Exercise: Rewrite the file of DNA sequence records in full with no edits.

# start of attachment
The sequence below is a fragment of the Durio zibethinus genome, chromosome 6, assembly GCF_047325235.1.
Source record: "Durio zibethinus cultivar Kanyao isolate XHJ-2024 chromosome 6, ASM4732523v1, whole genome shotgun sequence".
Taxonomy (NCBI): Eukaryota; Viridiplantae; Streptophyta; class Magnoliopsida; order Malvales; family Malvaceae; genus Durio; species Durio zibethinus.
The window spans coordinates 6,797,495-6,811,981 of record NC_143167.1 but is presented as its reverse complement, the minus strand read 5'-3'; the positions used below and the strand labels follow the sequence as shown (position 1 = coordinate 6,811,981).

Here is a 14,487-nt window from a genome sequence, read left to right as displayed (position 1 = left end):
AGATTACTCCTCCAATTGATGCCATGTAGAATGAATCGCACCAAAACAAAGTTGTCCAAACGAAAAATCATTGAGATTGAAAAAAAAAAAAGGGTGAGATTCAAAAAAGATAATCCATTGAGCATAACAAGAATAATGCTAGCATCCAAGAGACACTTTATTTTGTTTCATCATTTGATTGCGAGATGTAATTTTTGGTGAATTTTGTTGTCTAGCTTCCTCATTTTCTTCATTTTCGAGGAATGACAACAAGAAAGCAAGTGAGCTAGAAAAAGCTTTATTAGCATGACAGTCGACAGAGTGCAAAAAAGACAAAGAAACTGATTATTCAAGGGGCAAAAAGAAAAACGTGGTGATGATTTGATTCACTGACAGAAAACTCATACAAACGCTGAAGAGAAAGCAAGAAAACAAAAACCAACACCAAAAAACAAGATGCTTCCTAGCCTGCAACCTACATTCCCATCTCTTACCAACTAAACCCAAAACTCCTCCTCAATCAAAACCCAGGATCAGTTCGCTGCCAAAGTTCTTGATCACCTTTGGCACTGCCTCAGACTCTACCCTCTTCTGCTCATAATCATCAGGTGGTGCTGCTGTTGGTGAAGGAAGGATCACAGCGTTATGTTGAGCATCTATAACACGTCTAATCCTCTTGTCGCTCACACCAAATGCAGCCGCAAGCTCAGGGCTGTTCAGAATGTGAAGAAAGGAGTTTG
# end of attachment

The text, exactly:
The sequence below is a fragment of the Durio zibethinus genome, chromosome 6, assembly GCF_047325235.1.
Source record: "Durio zibethinus cultivar Kanyao isolate XHJ-2024 chromosome 6, ASM4732523v1, whole genome shotgun sequence".
Taxonomy (NCBI): Eukaryota; Viridiplantae; Streptophyta; class Magnoliopsida; order Malvales; family Malvaceae; genus Durio; species Durio zibethinus.
The window spans coordinates 6,797,495-6,811,981 of record NC_143167.1 but is presented as its reverse complement, the minus strand read 5'-3'; the positions used below and the strand labels follow the sequence as shown (position 1 = coordinate 6,811,981).

Here is a 14,487-nt window from a genome sequence, read left to right as displayed (position 1 = left end):
AGATTACTCCTCCAATTGATGCCATGTAGAATGAATCGCACCAAAACAAAGTTGTCCAAACGAAAAATCATTGAGATTGAAAAAAAAAAAAGGGTGAGATTCAAAAAAGATAATCCATTGAGCATAACAAGAATAATGCTAGCATCCAAGAGACACTTTATTTTGTTTCATCATTTGATTGCGAGATGTAATTTTTGGTGAATTTTGTTGTCTAGCTTCCTCATTTTCTTCATTTTCGAGGAATGACAACAAGAAAGCAAGTGAGCTAGAAAAAGCTTTATTAGCATGACAGTCGACAGAGTGCAAAAAAGACAAAGAAACTGATTATTCAAGGGGCAAAAAGAAAAACGTGGTGATGATTTGATTCACTGACAGAAAACTCATACAAACGCTGAAGAGAAAGCAAGAAAACAAAAACCAACACCAAAAAACAAGATGCTTCCTAGCCTGCAACCTACATTCCCATCTCTTACCAACTAAACCCAAAACTCCTCCTCAATCAAAACCCAGGATCAGTTCGCTGCCAAAGTTCTTGATCACCTTTGGCACTGCCTCAGACTCTACCCTCTTCTGCTCATAATCATCAGGTGGTGCTGCTGTTGGTGAAGGAAGGATCACAGCGTTATGTTGAGCATCTATAACACGTCTAATCCTCTTGTCGCTCACACCAAATGCAGCCGCAAGCTCAGGGCTGTTCAGAATGTGAAGAAAGGAGTTTG